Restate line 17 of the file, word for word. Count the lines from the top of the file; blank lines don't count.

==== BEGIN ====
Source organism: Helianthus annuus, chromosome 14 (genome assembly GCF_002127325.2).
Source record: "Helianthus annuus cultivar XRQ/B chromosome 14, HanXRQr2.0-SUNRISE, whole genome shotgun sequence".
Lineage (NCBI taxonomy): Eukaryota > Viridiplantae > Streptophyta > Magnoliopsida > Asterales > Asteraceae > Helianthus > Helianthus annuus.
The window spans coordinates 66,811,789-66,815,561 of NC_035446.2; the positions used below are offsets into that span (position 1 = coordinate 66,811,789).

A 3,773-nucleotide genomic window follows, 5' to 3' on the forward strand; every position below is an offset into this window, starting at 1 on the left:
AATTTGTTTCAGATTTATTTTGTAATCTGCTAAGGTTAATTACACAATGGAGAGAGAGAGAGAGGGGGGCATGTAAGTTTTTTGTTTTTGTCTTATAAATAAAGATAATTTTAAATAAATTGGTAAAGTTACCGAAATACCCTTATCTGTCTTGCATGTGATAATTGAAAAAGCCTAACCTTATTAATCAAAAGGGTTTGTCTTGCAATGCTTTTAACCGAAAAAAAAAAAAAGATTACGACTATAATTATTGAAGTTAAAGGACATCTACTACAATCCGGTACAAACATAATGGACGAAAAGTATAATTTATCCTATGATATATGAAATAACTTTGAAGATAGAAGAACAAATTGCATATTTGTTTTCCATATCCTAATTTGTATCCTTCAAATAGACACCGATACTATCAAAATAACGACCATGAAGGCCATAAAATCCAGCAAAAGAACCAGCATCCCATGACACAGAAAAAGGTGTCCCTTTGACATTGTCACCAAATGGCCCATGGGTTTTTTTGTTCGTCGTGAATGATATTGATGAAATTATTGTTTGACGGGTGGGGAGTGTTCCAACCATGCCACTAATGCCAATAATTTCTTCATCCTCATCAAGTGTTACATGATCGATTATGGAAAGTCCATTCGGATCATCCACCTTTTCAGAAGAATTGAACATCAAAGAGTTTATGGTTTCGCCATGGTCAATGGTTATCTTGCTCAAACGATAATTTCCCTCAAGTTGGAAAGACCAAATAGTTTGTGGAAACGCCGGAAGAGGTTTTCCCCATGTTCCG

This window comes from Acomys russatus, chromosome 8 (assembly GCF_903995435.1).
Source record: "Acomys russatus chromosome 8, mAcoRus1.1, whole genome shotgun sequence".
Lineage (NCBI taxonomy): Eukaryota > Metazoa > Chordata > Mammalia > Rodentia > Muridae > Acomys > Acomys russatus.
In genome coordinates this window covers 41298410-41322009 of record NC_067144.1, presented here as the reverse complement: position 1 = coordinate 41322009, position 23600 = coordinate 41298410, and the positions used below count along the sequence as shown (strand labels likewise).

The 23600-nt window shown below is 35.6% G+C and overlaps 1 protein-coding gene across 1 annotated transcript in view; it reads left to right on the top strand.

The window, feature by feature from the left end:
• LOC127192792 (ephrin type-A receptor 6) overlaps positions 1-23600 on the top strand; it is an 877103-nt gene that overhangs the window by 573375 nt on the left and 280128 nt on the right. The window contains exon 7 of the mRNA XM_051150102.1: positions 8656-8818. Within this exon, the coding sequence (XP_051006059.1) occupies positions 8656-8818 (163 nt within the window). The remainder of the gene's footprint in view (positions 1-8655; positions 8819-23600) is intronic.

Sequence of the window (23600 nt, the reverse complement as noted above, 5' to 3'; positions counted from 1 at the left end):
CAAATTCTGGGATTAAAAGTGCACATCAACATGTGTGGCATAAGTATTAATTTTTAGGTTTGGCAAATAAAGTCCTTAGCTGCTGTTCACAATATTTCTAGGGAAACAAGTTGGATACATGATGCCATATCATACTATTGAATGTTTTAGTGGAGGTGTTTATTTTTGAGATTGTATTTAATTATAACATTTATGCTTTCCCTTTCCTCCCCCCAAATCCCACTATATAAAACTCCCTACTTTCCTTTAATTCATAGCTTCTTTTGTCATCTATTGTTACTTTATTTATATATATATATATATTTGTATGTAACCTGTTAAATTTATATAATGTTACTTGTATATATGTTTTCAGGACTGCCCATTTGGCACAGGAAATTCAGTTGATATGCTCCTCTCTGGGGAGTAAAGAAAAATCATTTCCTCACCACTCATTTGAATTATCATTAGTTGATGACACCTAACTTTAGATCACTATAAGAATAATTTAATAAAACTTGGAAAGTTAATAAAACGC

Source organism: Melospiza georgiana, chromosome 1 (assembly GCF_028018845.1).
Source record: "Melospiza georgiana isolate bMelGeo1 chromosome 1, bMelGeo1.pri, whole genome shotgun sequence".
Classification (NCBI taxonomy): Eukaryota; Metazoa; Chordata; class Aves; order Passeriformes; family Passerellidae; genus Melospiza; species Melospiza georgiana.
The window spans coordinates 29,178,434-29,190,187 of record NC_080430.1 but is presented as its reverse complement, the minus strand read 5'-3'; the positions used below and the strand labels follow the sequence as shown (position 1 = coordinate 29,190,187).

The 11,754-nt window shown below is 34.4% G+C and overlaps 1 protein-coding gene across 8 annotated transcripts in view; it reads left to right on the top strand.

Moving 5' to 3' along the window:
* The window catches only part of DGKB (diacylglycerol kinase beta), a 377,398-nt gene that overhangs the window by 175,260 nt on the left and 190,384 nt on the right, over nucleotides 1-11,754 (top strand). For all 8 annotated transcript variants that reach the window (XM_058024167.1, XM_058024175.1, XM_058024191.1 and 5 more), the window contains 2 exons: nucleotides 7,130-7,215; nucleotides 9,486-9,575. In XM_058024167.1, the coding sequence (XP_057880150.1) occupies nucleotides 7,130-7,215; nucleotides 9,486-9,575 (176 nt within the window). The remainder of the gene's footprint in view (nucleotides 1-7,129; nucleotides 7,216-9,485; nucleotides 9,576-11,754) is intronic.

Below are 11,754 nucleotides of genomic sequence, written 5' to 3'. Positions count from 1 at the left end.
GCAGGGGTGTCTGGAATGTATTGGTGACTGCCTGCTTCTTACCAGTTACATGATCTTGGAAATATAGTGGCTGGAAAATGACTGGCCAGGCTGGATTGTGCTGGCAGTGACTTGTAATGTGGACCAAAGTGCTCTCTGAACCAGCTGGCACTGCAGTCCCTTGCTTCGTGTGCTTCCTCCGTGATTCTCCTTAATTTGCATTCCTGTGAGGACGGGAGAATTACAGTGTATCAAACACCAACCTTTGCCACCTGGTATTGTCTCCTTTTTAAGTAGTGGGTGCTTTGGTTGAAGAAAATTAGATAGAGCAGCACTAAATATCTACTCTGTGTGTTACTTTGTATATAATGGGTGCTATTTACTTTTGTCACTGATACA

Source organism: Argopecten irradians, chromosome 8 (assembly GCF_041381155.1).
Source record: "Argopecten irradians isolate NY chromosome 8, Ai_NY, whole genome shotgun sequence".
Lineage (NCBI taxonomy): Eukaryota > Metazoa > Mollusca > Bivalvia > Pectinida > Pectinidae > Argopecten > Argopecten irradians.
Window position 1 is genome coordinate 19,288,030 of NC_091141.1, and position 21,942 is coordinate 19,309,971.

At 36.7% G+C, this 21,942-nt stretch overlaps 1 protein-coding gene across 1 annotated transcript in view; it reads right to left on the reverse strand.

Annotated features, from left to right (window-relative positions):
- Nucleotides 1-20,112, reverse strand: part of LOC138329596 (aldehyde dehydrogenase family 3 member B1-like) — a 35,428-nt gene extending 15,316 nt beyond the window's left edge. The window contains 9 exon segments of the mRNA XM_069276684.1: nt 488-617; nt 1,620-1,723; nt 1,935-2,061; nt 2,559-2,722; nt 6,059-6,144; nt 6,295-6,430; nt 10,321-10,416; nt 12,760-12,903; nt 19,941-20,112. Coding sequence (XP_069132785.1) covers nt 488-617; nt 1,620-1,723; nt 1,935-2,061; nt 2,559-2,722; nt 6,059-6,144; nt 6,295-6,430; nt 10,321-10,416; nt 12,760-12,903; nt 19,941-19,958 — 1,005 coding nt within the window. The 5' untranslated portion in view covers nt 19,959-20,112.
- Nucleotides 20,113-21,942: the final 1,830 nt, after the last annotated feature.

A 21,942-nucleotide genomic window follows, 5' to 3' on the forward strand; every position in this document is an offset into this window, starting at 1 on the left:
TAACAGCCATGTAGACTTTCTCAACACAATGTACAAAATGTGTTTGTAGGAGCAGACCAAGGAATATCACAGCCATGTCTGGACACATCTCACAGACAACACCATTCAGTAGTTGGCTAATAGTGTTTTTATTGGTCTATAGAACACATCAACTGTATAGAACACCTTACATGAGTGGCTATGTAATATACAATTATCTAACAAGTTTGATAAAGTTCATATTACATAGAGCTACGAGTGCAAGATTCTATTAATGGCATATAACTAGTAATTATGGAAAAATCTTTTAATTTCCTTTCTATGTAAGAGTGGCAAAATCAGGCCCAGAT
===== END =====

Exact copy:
Source record: "Melospiza georgiana isolate bMelGeo1 chromosome 1, bMelGeo1.pri, whole genome shotgun sequence".